Exchange Rate Fluctuations Affecting Clearance Of Consignments – Customs CG

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The Nigeria Customs Service (NCS) has said it encountered several systemic challenges that impeded its ability to fulfil its statutory responsibilities effectively in the first quarter of 2024.

The service said apart from the issues ranging from noncompliance with regulations and infrastructure limitations, the significant fluctuation in Nigeria’s exchange rate led to a notable decline in cargo throughout the quarter, evidenced by a 4.89 per cent decrease in transactions handled.

“Significant fluctuations in exchange rates applied in the customs clearance of consignments posed considerable difficulties,” Comptroller-General of Customs Adewale Adeniyi said yesterday during his quarterly media briefing on the performance of the NCS in Abuja.

This was as the Customs CG disclosed that the service demonstrated remarkable performance in revenue collection in the first quarter with a collection of N1,347 trillion. The collection for the first quarter represents a 122.35 percent increment when compared to the same period of last year when N606.12bn came in.

The exchange rate utilised by Customs in the clearance of goods via the Nigeria Integrated Customs Information System (NICIS) is based on the rate determined by the Central Bank of Nigeria (CBN). In the last quarter, a total of 28 rates were directed by the CBN, ranging from N951.94/$1 in January to a peak of N1,662.35/$1 in February 2024.

While a singular exchange rate of N951.94/$1 was maintained in January, February witnessed 15 different spot rates ranging from N951.94/$1 to N1,662.35/$1. March saw 13 different spot rates applied, ranging from N1,303.84 to N1,630,16.  These fluctuations resulted in an average applied exchange rate of N1,314.03/$1 in the clearance of Customs goods during the quarter.

“The repercussions of these fluctuating rates have sent concerning signals to our stakeholders, affecting and disrupting activities. Beyond the speculation regarding potential gains it may have on NCS revenue, the implications on transaction volumes are significant and outweigh any possible benefits. These concerns are already manifesting in current activities, with the potential for lagged effects in the coming months,” he stated at the event in Abuja.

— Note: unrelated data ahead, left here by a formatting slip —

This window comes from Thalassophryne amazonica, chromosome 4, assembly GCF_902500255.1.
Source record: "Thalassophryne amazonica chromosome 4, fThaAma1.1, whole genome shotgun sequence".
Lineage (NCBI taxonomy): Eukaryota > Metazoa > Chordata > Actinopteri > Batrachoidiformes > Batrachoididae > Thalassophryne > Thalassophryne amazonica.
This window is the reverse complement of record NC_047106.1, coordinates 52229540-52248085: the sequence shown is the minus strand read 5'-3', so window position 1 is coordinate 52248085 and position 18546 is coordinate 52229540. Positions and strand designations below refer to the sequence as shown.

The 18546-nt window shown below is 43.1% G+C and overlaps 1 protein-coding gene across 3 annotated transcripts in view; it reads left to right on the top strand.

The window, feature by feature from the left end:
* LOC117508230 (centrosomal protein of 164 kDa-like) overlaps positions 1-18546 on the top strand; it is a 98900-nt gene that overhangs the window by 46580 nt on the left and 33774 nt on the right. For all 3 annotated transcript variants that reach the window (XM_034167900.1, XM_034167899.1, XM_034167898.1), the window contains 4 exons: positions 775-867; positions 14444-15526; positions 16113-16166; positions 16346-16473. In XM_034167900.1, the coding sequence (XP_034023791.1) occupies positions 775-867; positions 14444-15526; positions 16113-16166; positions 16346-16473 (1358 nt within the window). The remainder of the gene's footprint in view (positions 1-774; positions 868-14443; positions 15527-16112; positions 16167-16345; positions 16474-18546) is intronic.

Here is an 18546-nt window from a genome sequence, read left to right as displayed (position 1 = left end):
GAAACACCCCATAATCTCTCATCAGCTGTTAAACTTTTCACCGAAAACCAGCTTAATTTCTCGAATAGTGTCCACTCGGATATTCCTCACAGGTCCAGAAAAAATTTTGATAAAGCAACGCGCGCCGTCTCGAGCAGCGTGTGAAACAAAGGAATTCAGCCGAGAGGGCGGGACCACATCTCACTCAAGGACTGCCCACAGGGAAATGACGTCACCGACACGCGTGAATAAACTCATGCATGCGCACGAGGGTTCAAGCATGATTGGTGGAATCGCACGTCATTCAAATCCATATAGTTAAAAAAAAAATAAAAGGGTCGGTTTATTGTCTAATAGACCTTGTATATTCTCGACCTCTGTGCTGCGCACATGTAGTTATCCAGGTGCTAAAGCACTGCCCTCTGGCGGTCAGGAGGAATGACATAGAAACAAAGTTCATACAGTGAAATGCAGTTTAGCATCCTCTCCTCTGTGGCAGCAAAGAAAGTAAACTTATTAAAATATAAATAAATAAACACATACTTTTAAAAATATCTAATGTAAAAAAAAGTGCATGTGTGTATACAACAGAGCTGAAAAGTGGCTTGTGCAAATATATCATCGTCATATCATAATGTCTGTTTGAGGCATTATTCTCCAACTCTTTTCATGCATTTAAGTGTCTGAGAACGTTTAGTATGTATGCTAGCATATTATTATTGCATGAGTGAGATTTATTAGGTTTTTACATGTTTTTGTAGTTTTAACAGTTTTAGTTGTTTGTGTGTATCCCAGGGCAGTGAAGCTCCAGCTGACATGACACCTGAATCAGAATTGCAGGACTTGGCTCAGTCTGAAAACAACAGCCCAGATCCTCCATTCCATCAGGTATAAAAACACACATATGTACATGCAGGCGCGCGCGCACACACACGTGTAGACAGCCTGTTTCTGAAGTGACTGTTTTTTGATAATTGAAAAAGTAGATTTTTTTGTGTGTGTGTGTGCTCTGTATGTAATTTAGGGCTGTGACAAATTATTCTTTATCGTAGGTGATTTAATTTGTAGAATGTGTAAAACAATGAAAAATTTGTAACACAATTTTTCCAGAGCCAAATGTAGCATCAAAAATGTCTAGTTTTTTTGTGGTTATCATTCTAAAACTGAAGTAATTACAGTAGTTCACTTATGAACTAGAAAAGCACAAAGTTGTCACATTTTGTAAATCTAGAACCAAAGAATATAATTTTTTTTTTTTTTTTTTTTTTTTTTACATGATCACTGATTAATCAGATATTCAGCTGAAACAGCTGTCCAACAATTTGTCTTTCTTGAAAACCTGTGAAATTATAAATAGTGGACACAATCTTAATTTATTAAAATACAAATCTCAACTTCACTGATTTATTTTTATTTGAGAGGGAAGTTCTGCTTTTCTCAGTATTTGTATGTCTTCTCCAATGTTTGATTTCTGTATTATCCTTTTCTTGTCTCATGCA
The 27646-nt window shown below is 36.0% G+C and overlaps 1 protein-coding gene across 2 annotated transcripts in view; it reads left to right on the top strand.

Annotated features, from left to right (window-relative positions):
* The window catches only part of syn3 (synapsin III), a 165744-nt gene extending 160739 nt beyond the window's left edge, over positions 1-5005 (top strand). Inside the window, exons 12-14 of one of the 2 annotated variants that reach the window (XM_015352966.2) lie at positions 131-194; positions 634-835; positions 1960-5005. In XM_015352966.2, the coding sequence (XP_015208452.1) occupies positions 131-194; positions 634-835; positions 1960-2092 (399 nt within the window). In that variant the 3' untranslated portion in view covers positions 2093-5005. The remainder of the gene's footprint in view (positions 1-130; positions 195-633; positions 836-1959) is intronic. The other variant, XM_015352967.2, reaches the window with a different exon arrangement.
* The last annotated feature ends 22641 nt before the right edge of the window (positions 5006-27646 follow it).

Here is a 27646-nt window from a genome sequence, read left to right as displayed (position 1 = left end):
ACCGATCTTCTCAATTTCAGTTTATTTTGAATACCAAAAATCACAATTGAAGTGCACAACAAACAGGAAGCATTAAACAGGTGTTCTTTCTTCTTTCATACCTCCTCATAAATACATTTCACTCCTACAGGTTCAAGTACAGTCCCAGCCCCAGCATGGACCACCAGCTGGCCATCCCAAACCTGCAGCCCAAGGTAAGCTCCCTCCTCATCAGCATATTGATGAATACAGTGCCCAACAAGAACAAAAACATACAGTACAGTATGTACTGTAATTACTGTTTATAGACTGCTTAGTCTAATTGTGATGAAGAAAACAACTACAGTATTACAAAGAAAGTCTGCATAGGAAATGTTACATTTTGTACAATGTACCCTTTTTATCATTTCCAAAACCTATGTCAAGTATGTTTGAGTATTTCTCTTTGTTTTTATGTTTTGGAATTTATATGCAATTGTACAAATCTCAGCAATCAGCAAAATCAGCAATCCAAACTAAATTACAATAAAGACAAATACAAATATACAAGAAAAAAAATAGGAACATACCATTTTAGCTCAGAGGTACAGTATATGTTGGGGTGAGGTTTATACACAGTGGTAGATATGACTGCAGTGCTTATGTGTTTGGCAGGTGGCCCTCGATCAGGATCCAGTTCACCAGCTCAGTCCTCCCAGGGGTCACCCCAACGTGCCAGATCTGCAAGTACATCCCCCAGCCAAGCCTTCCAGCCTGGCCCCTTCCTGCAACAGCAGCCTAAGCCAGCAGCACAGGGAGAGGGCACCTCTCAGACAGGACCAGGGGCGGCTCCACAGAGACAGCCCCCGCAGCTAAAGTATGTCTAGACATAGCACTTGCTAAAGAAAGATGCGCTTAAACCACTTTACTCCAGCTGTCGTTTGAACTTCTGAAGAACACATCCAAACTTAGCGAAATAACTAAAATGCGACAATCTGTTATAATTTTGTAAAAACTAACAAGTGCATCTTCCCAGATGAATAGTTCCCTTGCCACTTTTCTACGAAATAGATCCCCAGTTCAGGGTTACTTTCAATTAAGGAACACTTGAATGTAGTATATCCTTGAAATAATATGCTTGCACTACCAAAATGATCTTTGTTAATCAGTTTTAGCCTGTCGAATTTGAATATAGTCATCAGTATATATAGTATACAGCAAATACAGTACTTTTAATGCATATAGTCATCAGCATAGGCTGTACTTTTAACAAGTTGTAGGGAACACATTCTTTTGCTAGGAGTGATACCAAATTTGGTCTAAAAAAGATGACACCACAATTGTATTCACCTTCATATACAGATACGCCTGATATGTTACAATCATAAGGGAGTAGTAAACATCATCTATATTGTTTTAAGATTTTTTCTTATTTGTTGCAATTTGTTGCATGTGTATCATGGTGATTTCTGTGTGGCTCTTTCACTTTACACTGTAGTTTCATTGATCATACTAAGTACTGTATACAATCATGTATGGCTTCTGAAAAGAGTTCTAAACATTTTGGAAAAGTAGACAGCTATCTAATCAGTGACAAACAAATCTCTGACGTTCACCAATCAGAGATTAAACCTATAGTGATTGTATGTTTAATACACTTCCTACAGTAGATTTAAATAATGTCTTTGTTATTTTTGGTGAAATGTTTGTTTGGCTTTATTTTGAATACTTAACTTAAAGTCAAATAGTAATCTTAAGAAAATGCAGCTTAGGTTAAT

He however said the NCS, with the support of the minister of finance, Wale Edun, has initiated periodic consultations with the CBN to mitigate the potential impact of exchange rate fluctuations on import activities.


A detail of the income generation in Q1 showed that in January, revenue collection surged by 95.60 percent, reaching N390.824bn from N199.81bn recorded in January 2023. The upward trend continued in February 2024, with a staggering 138.68 percent growth, elevating revenue collection to N450.209bn from N188.63 billion in February 2023. By March 2024, the revenue collected by NCS grew by 132.76 per cent from N217.669bn to N506.64bn.


Compared to the federal government’s annual revenue target of N5.07 trillion for the NCS in 2024, the target translates to a monthly revenue target of N423bn.


In the first quarter of 2024, the service recorded a total of 572 seizures, encompassing various items valued at N10.59bn in duty paid value. January saw 111 seizures amounting to N 842.992mn in paid duty, while February marked the highest seizure numbers of 432, totalling N3,704.7bn. Rice constituted 39 percent of the seizures, followed by petroleum products at 26 percent, with motor vehicles and textiles accounting for 9 per cent and six per cent of the seizures, respectively.


He disclosed that the introduction of e-auction has generated N1.6bn income in February and March.


He appreciated the granting of a 90-day window to owners of uncustomed vehicles, facilitating the payment of appropriate duties on previously imported vehicles into the country.


Meanwhile, the Customs is gearing up to launch a Customs Analytical Laboratory, a critical measure set to take effect in Q2 and Q3. The Customs Analytical Laboratory is a specialised facility equipped with advanced analytical instruments and techniques for the scientific analysis of goods and materials.


Its primary objective is to ensure compliance with customs regulations by providing accurate and reliable testing and analysis of imported and exported goods. The laboratory will conduct various tests to determine the authenticity, composition, quality, and safety of goods, including testing for chemical composition, product integrity, and adherence to regulatory standards, according to the CG.

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